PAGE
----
The Scottish Government has spent up to £300,000 to six Scottish wind farms to stop producing energy, including Hadyard Hill in Carrick, which was given £140,000 to stop producing energy.
Hadyard Hill in South Ayrshire, which is owned by SSE Renewables, was one of Britain’s most powerful wind farms when commissioned in March 2006.
On April 5th and 6th this year the National Grid explained that an overload due to high winds and heavy rain throughout the night meant that more wind energy was produced than they could store.
Hadyard Hill was given £140,000 to stop producing energy.
Lee Mooney, planning director for the Renewable Energy Foundation (REF), which researched the payments, said: “Throwing the energy away, and paying wind farms to do so is not only costly but obviously very wasteful. Government must rethink the scale and pace of wind power development before the cost of managing it becomes intolerable and the scale of the waste scandalous.”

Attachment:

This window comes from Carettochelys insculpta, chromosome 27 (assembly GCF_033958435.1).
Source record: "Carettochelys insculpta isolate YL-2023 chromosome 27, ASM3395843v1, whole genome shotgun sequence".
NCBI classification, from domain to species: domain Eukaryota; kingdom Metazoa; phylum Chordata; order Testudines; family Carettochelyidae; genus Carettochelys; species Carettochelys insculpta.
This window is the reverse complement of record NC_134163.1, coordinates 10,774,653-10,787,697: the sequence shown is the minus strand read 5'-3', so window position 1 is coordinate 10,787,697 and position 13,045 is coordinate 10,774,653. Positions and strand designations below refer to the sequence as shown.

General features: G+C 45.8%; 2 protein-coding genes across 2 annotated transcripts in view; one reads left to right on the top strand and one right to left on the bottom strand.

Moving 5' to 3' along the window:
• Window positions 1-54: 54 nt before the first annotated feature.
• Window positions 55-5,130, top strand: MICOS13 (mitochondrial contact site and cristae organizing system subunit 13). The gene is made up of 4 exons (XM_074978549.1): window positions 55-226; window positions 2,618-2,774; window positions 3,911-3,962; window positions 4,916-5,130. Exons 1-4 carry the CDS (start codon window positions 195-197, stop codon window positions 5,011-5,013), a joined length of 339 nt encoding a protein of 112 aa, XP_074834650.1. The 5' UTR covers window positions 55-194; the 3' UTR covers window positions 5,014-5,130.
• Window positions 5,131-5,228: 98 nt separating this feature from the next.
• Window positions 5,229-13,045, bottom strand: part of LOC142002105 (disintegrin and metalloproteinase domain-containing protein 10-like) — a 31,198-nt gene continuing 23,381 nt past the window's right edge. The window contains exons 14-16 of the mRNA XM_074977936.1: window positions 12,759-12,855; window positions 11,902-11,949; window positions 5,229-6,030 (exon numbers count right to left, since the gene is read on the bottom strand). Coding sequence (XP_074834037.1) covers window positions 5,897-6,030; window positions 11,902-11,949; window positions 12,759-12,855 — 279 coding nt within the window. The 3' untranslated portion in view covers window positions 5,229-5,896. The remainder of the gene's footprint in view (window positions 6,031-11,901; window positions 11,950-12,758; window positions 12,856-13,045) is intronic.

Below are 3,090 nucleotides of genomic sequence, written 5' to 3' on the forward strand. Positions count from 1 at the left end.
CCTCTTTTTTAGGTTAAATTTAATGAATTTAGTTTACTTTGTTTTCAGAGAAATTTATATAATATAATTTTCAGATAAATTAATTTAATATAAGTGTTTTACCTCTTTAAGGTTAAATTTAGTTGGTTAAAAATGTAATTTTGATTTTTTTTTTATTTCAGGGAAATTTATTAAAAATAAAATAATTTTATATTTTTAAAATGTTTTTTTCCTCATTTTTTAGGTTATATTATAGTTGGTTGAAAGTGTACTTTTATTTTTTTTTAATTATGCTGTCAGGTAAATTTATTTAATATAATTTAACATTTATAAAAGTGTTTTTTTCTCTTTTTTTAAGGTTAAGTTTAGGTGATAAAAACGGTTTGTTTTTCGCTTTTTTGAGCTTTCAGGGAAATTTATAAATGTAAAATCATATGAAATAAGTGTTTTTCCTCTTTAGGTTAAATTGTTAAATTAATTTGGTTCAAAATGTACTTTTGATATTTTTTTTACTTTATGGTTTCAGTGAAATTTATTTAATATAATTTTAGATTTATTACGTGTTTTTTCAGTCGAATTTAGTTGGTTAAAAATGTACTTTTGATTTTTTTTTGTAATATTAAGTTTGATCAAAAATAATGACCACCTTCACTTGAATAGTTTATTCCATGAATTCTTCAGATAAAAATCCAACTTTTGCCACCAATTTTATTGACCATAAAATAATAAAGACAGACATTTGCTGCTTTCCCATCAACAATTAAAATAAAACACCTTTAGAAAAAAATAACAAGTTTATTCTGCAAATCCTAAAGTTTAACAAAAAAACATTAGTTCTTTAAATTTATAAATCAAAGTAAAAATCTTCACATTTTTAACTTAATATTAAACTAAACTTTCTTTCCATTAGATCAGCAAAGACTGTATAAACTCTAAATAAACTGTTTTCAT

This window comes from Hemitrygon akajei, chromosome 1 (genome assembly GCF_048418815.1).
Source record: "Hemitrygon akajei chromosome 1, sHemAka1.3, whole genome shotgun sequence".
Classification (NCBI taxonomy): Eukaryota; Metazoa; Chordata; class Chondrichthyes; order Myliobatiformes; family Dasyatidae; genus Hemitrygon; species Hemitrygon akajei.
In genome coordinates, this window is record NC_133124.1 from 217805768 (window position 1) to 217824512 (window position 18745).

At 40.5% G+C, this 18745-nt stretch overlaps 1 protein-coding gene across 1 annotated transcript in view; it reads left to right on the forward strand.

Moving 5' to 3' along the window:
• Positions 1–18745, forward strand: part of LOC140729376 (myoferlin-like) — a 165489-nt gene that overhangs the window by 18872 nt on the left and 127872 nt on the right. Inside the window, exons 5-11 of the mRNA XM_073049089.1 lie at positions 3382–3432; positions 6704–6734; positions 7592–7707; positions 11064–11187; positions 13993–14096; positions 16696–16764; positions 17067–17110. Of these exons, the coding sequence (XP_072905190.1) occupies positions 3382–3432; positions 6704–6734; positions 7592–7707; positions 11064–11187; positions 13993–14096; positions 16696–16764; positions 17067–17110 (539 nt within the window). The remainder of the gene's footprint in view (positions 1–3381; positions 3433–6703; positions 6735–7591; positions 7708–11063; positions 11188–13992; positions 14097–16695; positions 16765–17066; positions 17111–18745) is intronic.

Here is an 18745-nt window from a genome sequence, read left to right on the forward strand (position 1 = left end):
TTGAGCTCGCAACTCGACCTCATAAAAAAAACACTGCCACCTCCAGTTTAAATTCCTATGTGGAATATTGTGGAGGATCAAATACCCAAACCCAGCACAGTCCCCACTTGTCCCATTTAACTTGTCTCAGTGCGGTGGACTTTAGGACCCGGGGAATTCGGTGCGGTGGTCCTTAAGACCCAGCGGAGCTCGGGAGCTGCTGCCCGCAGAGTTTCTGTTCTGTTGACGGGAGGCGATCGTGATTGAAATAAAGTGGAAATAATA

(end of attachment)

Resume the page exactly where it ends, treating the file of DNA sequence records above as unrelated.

National Grid spokesman Stewart Larque said: “One of our key roles is to balance supply and demand. On the night of the 5th and 6th the wind was high, it was raining heavily, this also produced more hydro energy than normal.
“Turbines, at a variety of sites over Scotland, were stopped as the grid network could not store all of the energy they were producing.
A Scottish government spokesman pointed out that the electricity generated by renewables accounted for 27.4% of Scotland’s electricity use.
He said: “Generators will sometimes be required to reduce output.”
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